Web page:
Pastor, Do You Live Under the Burden of Being a 5-Tool Player?

Baseball is the Greatest American Sport.

Those who moan about the slow pace or belittle the idea of hitting a 3” diameter sphere hurled at speeds of up to 100 miles-per-hour do not understand the nuance, strategy and simple beauty of The Game.

Baseball players are a rare breed, equipped with lighting fast reflexes, molasses slow patience and a coiled-spring stillness that transcend other athletic endeavors. In fact, a baseball player at their finest is said to be a 5-Tool Player, excelling in hitting for average, hitting for power, running the bases with skill and speed, throwing with precision and fielding with accuracy.

There have been few true 5-Tool players to have ever stepped on a professional baseball diamond. Some, whose trading cards still remain carefully stored in attic boxes are greats I have watched play like Rickey Henderson, Bo Jackson, Barry Bonds or Ken Griffey Junior. Others are the stuff of legend with names like Ruth, Mays, Aaron and Mantle.

A 5-Tool player is a rare find in baseball, and a joy to watch play. However, lasting success is taking a bunch of two and three-tool players and building a 5-Tool team.

Many pastors today live under the immense burden of being the mythical 5-Tool Pastor. The often painfully unstated expectation by staff members or leaders is that their Senior Pastor would be the best in the organization, as the:

Unrivaled Leader – the John Maxwell Book 21-Habit Personifying Tool

Strongest Communicatorthe Dr. King Lincoln Memorial Orator Tool

Matchless Counselor the Patched-Elbow Tweed-Blazered Psychiatrist Tool

Principal Visionarythe Calloused-Knee Exact Next Step Mapped-Out Tool

Preeminent Ideator the Apple Design Team Can’t Miss Product Development Tool

Most accomplished pastors are noticeably equipped with two of these 5-Tools. Even the most known pastors, culturally evidenced by podcast download numbers that outdraw their weekly worship attendance numbers, may only possess three of the 5-Tools.

Bottom line, there is no such thing as a 5-Tool Pastor. Yet, church leaders today often live in the social-media-cast shadow of a burdensome 5-Tool expectation.

That’s why I love serving pastors as much as I love watching baseball… because ministry is ultimately not about having one person with all 5 Tools, but a team of people who compliment each other’s strengths, play their positions with every part of their being and work together to accomplish the Great Commission call. That is why we produce tools at Auxano like the Break-Thru Leader Newsletter or SUMS Remix… to supplement the tools, encourage everyday pastors and guide the discovery of break-thru in their unique ministry.

There is no such thing as a 5-Tool Pastor. For some, it is time to rest in that reality. For others, maybe it is time to stop wishing you were a 5-Tool player and start building your 5-Tool team.

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Bryan Rose

Bryan Rose

As Lead Navigator for Auxano, Bryan Rose has a strong bias toward merging strategy and creativity within the vision of the local church and has had a diversity of experience in just about every ministry discipline over the last 12 years. With his experience as a multi-site strategist and campus pastor at a 3500 member multi-campus church in the Houston Metro area, Bryan has a passion to see “launch clarity” define the unique Great Commission call of developing church plants and campus, while at the same time serving established churches as they seek to clarify their individual ministry calling. Bryan has demonstrated achievement as a strategic thinker with a unique ability to infuse creativity into the visioning process while bringing a group of people to a deep sense of personal ownership and passion.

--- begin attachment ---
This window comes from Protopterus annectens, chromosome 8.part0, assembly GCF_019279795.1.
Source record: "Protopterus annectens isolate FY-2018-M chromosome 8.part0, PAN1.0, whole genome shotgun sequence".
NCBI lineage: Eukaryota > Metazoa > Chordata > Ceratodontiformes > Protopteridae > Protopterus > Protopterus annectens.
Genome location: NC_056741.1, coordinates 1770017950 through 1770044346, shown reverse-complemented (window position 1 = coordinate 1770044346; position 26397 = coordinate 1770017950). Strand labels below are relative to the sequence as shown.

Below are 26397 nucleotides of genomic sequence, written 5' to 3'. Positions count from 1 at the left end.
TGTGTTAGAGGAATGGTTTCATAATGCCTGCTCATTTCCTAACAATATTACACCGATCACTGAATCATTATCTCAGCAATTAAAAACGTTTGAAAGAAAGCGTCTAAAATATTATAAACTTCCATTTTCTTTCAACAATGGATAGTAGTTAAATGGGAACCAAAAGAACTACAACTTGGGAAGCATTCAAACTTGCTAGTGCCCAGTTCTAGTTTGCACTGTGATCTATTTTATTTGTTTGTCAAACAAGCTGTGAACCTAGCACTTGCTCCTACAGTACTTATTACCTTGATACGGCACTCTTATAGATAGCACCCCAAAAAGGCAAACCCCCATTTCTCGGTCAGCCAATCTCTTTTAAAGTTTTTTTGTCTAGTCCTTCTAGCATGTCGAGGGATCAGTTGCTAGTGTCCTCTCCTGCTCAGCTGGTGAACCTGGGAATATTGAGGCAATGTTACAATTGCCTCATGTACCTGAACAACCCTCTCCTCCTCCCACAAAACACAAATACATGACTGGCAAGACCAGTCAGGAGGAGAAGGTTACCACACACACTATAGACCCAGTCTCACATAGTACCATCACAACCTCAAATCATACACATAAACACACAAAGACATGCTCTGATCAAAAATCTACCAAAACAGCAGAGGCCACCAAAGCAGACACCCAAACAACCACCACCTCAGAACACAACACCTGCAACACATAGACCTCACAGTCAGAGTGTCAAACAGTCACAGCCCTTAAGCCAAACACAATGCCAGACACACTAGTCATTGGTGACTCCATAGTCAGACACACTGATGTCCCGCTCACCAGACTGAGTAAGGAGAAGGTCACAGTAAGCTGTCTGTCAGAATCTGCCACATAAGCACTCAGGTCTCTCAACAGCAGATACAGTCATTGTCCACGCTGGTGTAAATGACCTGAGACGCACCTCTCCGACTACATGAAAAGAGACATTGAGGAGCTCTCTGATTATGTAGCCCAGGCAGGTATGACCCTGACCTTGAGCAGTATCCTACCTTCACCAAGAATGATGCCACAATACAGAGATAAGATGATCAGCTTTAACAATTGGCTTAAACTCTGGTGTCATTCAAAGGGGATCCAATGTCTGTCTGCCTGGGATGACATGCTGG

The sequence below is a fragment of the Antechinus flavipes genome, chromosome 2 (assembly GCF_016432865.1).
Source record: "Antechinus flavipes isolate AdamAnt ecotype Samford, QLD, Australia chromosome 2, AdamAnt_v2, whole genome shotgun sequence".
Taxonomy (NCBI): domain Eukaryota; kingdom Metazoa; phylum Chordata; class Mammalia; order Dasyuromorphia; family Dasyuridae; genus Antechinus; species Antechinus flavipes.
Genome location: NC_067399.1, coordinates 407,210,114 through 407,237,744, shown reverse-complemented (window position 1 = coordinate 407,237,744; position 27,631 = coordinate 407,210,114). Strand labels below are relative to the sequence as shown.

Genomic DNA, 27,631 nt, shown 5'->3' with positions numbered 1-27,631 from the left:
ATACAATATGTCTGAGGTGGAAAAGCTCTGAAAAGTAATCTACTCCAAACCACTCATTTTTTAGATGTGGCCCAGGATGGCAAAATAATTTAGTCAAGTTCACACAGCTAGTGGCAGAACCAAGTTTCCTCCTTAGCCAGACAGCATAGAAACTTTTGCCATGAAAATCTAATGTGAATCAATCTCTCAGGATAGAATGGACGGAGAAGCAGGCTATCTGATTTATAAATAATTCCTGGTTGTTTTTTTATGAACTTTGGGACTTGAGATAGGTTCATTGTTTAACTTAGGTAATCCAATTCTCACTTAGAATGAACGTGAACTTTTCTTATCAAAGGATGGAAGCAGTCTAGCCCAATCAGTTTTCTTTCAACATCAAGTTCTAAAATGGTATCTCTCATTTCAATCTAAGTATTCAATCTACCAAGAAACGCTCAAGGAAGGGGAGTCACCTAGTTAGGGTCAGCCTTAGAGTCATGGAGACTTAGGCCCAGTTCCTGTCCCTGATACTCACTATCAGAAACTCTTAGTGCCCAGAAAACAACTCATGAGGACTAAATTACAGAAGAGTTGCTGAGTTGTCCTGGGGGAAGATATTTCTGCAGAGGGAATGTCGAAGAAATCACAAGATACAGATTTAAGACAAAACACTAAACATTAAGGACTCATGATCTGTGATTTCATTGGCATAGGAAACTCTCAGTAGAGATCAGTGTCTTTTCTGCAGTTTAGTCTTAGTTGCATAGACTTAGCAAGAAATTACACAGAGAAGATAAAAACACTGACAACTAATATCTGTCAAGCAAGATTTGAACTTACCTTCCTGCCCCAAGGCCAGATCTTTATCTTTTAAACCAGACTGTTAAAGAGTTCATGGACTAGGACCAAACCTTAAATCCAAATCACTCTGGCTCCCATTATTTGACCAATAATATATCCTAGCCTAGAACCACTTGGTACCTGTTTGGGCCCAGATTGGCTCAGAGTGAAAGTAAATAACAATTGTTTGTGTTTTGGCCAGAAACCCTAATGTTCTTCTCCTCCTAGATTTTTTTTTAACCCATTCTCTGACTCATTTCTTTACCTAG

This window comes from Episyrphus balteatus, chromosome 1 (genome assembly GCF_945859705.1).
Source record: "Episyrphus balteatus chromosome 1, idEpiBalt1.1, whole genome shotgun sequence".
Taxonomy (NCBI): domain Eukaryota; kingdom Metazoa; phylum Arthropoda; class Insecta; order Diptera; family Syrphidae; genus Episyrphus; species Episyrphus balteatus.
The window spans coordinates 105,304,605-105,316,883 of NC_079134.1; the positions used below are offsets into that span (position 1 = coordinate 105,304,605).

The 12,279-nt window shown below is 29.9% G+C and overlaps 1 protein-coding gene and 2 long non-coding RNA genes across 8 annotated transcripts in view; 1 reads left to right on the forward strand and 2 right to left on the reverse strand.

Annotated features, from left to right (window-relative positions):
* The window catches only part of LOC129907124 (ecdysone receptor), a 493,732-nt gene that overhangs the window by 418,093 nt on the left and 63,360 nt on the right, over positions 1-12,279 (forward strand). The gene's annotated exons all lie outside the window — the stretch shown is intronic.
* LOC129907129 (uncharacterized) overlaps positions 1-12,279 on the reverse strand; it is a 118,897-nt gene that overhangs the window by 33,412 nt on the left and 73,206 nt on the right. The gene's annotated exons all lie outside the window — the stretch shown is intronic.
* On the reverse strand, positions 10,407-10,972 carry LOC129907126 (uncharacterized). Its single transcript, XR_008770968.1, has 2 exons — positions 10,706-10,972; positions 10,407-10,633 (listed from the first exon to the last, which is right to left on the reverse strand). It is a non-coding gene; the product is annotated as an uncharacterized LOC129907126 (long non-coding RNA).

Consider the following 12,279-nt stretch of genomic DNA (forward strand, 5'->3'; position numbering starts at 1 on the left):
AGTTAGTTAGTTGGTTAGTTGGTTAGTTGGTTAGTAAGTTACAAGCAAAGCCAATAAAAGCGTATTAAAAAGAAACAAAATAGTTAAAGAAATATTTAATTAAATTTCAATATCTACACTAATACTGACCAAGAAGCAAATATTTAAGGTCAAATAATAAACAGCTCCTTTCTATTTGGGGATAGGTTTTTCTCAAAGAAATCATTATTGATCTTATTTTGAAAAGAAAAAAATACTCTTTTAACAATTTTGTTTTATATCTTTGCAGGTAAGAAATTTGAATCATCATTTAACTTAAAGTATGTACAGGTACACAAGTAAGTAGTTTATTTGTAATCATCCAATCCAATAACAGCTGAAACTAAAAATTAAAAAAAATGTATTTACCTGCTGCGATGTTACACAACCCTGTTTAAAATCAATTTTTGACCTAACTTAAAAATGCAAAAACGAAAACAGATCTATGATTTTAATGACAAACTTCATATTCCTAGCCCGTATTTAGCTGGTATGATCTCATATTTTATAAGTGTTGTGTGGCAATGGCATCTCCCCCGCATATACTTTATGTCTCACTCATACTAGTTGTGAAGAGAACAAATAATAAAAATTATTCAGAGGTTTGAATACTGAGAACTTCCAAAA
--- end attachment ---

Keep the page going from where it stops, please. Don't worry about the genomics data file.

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comment_post_ID); ?> Thank you Ed for sharing your insights into the Church Growth Movement. I have my reservations with Church Growth models because it has done more damage than good in the Body of Christ. Over the years, western churches are more focused on results, formulas and processes with little or no emphasis on membership and church discipline. Pastors and vocational leaders are burnt out because they're overworked. I do believe that the Church Growth model is a catalyst to two destructive groups: The New Apostolic Reformation and the Emerging Church. Both groups overlap and have a very loose definition. They're both focus on contemporary worship, expansion of church brand (franchising), and mobilizing volunteering members as 'leaders' to grow their ministry. Little focus on biblical study, apologetics and genuine missional work with no agenda besides preaching of the gospel.
— Dave
comment_post_ID); ?> Thank you for sharing such a good article. It is a great lesson I learned from this article. I am one of the leaders in Emmanuel united church of Ethiopia (A denomination with more-than 780 local churches through out the country). I am preparing a presentation on succession planning for local church leaders. It will help me for preparation If you send me more resources and recommend me books to read on the topic. I hope we may collaborate in advancing leadership capacity of our church. God Bless You and Your Ministry.
— Argaw Alemu
comment_post_ID); ?> Amen!!
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